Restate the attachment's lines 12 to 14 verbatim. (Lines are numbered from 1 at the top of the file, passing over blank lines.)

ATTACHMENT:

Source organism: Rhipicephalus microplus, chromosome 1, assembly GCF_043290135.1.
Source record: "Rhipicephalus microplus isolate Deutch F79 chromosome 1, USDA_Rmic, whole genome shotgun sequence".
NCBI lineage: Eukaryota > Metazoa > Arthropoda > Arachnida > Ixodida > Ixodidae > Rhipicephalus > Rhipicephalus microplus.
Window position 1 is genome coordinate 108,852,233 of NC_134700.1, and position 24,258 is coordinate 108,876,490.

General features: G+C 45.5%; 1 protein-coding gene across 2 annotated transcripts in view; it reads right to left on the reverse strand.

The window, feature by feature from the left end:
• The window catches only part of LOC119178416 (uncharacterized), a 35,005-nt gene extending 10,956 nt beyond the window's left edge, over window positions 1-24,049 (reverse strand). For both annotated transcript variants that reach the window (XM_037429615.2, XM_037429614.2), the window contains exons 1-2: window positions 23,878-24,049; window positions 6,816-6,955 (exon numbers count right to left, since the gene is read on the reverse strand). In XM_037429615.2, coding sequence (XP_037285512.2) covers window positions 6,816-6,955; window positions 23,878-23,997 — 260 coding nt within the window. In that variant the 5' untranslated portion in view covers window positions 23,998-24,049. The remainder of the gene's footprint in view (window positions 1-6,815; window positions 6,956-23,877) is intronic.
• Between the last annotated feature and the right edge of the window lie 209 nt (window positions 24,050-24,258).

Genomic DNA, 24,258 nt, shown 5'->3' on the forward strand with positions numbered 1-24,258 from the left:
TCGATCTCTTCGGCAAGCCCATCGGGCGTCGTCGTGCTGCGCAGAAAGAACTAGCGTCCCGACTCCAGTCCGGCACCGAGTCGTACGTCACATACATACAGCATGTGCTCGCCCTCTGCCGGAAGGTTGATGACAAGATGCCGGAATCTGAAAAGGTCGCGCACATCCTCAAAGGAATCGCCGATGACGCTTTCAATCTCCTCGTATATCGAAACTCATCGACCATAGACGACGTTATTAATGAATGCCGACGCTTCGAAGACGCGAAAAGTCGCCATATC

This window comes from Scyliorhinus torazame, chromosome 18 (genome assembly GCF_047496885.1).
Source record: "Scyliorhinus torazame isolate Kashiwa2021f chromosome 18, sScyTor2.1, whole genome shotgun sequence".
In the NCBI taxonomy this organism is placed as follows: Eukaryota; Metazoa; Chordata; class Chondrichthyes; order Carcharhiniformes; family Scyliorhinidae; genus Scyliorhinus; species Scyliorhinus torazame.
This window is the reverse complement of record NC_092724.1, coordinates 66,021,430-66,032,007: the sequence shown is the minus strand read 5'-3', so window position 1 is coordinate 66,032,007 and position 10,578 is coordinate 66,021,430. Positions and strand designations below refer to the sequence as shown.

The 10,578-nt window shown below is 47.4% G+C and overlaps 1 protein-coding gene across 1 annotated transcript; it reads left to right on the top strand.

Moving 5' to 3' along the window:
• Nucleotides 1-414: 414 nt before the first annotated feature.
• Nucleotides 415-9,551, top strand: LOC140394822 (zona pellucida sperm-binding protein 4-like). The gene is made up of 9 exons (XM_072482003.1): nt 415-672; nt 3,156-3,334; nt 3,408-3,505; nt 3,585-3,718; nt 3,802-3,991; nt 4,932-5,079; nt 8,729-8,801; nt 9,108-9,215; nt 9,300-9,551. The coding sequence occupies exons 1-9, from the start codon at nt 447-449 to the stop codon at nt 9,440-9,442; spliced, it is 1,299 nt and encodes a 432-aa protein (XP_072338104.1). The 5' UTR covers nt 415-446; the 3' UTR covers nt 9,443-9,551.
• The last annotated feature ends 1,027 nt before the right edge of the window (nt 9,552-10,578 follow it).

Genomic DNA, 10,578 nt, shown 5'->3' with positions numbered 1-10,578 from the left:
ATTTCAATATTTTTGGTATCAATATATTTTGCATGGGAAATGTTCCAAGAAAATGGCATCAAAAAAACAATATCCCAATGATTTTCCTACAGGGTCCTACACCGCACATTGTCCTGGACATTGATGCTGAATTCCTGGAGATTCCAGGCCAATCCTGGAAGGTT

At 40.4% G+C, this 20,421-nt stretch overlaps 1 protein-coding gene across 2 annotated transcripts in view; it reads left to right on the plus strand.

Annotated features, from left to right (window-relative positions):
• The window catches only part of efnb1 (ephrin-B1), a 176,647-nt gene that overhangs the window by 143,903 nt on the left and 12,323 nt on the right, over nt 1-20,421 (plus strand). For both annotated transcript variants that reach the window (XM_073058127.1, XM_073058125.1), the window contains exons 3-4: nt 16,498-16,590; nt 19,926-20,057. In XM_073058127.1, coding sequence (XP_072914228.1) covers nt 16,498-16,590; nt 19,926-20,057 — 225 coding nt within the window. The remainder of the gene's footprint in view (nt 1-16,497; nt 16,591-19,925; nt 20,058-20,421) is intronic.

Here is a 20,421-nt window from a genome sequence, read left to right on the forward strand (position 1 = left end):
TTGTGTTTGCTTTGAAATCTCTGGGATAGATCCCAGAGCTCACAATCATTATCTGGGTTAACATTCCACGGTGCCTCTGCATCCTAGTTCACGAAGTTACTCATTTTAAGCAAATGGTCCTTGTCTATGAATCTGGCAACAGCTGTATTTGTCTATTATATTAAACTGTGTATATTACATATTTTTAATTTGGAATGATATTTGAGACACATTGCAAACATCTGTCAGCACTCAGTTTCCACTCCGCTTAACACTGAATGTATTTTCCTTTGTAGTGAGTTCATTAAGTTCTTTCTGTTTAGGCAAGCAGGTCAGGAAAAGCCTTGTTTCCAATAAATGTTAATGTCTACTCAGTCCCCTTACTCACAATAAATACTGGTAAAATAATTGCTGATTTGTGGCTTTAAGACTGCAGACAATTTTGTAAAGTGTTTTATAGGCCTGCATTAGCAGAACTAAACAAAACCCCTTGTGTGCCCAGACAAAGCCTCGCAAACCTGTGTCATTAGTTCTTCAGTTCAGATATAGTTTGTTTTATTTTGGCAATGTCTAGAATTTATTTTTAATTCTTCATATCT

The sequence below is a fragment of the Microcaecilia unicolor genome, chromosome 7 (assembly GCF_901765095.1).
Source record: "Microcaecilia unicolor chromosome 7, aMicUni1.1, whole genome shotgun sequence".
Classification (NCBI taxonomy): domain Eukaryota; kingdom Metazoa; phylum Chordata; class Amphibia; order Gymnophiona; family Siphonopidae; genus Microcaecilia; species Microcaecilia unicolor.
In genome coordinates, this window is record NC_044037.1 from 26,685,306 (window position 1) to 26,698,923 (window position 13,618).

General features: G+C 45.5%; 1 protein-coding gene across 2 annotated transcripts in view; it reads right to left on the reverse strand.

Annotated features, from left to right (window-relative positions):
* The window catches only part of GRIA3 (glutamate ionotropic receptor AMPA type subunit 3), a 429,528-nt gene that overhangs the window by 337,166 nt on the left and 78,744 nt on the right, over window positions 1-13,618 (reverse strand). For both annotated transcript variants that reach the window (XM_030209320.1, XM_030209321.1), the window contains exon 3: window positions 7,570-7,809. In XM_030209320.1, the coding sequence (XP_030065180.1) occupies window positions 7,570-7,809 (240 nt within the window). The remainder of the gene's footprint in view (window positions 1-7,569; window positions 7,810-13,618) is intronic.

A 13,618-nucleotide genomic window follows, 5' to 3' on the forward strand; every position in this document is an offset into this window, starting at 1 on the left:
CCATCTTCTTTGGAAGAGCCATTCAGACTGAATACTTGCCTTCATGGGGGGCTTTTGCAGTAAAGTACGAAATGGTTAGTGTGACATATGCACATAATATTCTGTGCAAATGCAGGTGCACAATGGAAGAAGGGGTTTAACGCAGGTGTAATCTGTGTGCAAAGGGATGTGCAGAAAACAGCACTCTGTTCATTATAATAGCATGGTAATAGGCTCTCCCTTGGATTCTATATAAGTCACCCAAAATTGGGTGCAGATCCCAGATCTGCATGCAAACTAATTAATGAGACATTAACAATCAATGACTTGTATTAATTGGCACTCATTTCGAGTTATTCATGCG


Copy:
Source record: "Scyliorhinus torazame isolate Kashiwa2021f chromosome 18, sScyTor2.1, whole genome shotgun sequence".
In the NCBI taxonomy this organism is placed as follows: Eukaryota; Metazoa; Chordata; class Chondrichthyes; order Carcharhiniformes; family Scyliorhinidae; genus Scyliorhinus; species Scyliorhinus torazame.
This window is the reverse complement of record NC_092724.1, coordinates 66,021,430-66,032,007: the sequence shown is the minus strand read 5'-3', so window position 1 is coordinate 66,032,007 and position 10,578 is coordinate 66,021,430. Positions and strand designations below refer to the sequence as shown.